I can’t think of a system better designed to deliver stagnation and corruption. It’s like something the Chinese would dream up for Hong Kong.

    But because people see “PR” and perhaps the male/female proposal they think “progressive”.
    Yet it's none of your business, or mine. The WG was entirely empowered to propose it and the Welsh voted for it and they'll get it, it seems.

    And "players all know the drill" is an astonishingly positive take on FPTP.

    But the list only element is not good.

    At leastd in the local government election we hadin Scotland we voted for specific persons.

    No.

    Let’s take your argument to its absurd form: Labour and PC have decided to abolish elections, having promised it in their manifestos.

    Would that be “none of my business”?

    Anyway, if I understand correctly, the manifestos promised a reform of the electoral system, not *this* reform.
    Equally, your logic is that the Senedd could never, ever, exert its powers to decide anything differently from what Westminster does.
  • CarnyxCarnyx Posts: 21,152
    IshmaelZ said:

    Carnyx said:

    Been busy - can anyone Sumerian the following?

    - Has Putin got an FPN yet?
    - Has Starmer withdrawn from Karkiv?
    - Is Boris Johnson still stuck in the toaster?

    Do you have time for me to do a cuneiform tablet and dry it off in the sun?
    Only Akkad would mock another poster for an innocent auto correct like that.

    My dad taught me not to make fun of other peoples' mistakes when I was just a Nippur.
    Ooh, we are being Sargon-istic tonight.
  • GardenwalkerGardenwalker Posts: 12,574
    edited May 10
    Carnyx said:

    Carnyx said:

    Carnyx said:

    Carnyx said:

    Carnyx said:

    Penddu2 said:

    The proposed changes in Wales are an absolute stitch-up.

    It will mean you need to get over 16% in one of the 16 “electorates” in order to get representation in the Senedd.

    Goodbye any chances for LDs, Greens, and those assorted Brexit ultras.

    Add the fact that the lists are closed, and they want to add 16 SDs, and this is very much a “jobs for the boyos”.

    Central government should step in.

    “Central government” chortle.

    Moscow is not the only “central government” with satellite states.
    It’s farcical that Wales (or Scotland, or Cornwall) should be able to unilaterally change its electoral system.

    There should be some kind of check, both at federal level (minimum stamdards) and probably with the need for referendum too.

    I am sure that would be the case in Sweden.
    Why ? It is Welsh people voting for a Welsh government. And which was promised in manifestos of both Plaid and WLab. It is nothing to do with anyone else. If LDs or Greens want to get elected they simply need to win more votes. In reality you should be able to win a seat on about 12-14% - which is enough to keep the likes of BNP/ATWA etc out.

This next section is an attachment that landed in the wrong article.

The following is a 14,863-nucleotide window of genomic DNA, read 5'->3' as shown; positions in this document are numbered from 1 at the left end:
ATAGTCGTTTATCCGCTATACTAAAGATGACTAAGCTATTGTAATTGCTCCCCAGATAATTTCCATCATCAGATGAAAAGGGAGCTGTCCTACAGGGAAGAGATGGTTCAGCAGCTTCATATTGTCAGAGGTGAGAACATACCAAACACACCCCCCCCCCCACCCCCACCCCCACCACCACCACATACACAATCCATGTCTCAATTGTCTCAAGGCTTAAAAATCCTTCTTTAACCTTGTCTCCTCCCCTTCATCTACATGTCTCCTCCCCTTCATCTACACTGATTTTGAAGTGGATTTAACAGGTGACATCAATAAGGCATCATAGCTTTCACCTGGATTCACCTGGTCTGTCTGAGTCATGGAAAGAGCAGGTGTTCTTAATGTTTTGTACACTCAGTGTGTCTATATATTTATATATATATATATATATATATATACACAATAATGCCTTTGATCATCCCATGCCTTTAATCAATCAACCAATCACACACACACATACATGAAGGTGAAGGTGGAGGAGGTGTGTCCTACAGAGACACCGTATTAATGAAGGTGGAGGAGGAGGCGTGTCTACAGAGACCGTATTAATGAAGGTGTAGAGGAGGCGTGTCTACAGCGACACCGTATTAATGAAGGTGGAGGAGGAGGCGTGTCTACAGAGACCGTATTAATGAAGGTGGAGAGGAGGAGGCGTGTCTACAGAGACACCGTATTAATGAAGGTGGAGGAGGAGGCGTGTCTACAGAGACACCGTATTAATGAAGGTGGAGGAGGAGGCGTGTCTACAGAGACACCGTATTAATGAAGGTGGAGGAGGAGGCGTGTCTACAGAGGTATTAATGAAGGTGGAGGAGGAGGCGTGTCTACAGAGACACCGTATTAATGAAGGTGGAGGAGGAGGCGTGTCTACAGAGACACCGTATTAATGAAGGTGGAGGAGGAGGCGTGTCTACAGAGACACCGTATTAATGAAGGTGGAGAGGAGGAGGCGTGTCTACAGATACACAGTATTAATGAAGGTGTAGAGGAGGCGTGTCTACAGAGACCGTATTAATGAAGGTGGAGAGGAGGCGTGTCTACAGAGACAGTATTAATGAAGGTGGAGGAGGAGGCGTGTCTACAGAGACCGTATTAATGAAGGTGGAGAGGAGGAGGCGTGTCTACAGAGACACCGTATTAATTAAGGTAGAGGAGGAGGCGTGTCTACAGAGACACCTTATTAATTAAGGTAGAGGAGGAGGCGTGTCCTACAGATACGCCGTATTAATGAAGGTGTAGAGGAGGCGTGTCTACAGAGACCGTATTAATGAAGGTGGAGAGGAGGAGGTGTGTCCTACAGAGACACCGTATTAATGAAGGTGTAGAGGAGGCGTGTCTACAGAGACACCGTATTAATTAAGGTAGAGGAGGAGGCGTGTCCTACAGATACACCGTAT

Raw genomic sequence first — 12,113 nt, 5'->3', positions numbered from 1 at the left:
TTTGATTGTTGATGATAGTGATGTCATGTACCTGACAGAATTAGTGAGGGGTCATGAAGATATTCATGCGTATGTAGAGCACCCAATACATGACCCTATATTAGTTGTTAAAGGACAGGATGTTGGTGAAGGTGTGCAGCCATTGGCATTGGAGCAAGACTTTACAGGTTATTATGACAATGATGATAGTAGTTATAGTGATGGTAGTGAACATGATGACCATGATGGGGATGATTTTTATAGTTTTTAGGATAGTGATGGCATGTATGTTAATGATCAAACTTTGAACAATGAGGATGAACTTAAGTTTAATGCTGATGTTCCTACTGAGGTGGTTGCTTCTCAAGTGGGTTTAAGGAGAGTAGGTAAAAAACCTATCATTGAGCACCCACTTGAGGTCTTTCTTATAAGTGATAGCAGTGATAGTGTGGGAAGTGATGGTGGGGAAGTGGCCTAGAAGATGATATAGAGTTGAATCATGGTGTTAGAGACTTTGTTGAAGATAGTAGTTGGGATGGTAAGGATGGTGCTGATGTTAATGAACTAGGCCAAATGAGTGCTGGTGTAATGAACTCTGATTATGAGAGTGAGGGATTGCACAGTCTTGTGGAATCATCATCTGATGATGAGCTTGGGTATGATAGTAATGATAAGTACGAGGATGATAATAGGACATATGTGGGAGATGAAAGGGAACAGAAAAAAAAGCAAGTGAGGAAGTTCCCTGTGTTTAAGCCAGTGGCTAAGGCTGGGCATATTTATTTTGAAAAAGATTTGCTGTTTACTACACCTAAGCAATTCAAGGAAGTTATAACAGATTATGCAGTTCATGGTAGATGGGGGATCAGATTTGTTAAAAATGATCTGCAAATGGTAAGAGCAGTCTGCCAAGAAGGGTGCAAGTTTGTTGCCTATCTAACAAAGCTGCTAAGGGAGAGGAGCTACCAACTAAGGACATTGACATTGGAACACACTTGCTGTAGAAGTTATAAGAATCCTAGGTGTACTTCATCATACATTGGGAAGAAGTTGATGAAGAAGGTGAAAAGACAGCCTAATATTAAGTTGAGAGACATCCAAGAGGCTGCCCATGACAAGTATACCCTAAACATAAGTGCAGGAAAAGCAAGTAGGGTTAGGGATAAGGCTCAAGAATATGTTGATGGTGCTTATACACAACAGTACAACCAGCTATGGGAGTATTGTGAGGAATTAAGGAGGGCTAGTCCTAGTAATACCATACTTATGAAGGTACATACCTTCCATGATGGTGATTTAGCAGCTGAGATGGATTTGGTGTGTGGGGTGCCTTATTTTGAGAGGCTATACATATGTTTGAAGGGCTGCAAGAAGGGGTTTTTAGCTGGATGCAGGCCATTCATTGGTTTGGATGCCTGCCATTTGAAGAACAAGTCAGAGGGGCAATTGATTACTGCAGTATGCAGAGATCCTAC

Ah, if it was in the manifestos: that's different.

    I am uneasy, also, that people on PB cannot always accept the idea that devolution means making different decisions.
    Devolution doesn’t mean going rogue, though.
    This is a gerrymander.

    At least it should be sanctioned explicitly by voters, but rammed through by party apparatchiks.
    It's in the manifesto. What more dfo you want? A referendum?
    At least.

    Personally I don’t think you should change electoral systems without a referendum.

    Secondly I don’t think you should be able to change electoral systems to anything you want; there ought to be minimal “standards” applicable to any political entity in the UK.

    I don’t think anyone’s thought this through, or they just think the Greens or whoever should campaign better, but if you do the maths it’s very clear what this new system delivers.
    I'm very familiar with the notion. We've got a gerrymander at Holyrood and we've got one at Westminster, by any sane standard.

    I don't recall we had a referendum on Westminster, and the 1997 referendum only asked if we wanted a Scottish Parliament, and a supplementary about its tax-modifying powers.
    I don’t think Westminster is a gerrymander.
    It’s FPTP, it’s been around for ever, we know how it works, and as far as I can tell it’s fair.

    Does it discriminate against small parties? Yes, such is FPTP, but players all know the drill and elections are competitive. It’s perfectly viable to flick between Tory led and Labour led governments.

    Holyrood is a stitch-up, but as we see it’s backfired. It now acts to perpetuate SNP rule, and I’d like to see it reformed, but even so it allows for some movement, ie we see the Greens in government there now.

    The Welsh proposal is a stitch-up on steroids.
    99% of the time it is going to deliver a Lab/PC government, and all SDs will be determined by party bosses behind closed doors.

    I can’t think of a system better designed to deliver stagnation and corruption. It’s like something the Chinese would dream up for Hong Kong.

    But because people see “PR” and perhaps the male/female proposal they think “progressive”.
    Yet it's none of your business, or mine. The WG was entirely empowered to propose it and the Welsh voted for it and they'll get it, it seems.

    And "players all know the drill" is an astonishingly positive take on FPTP.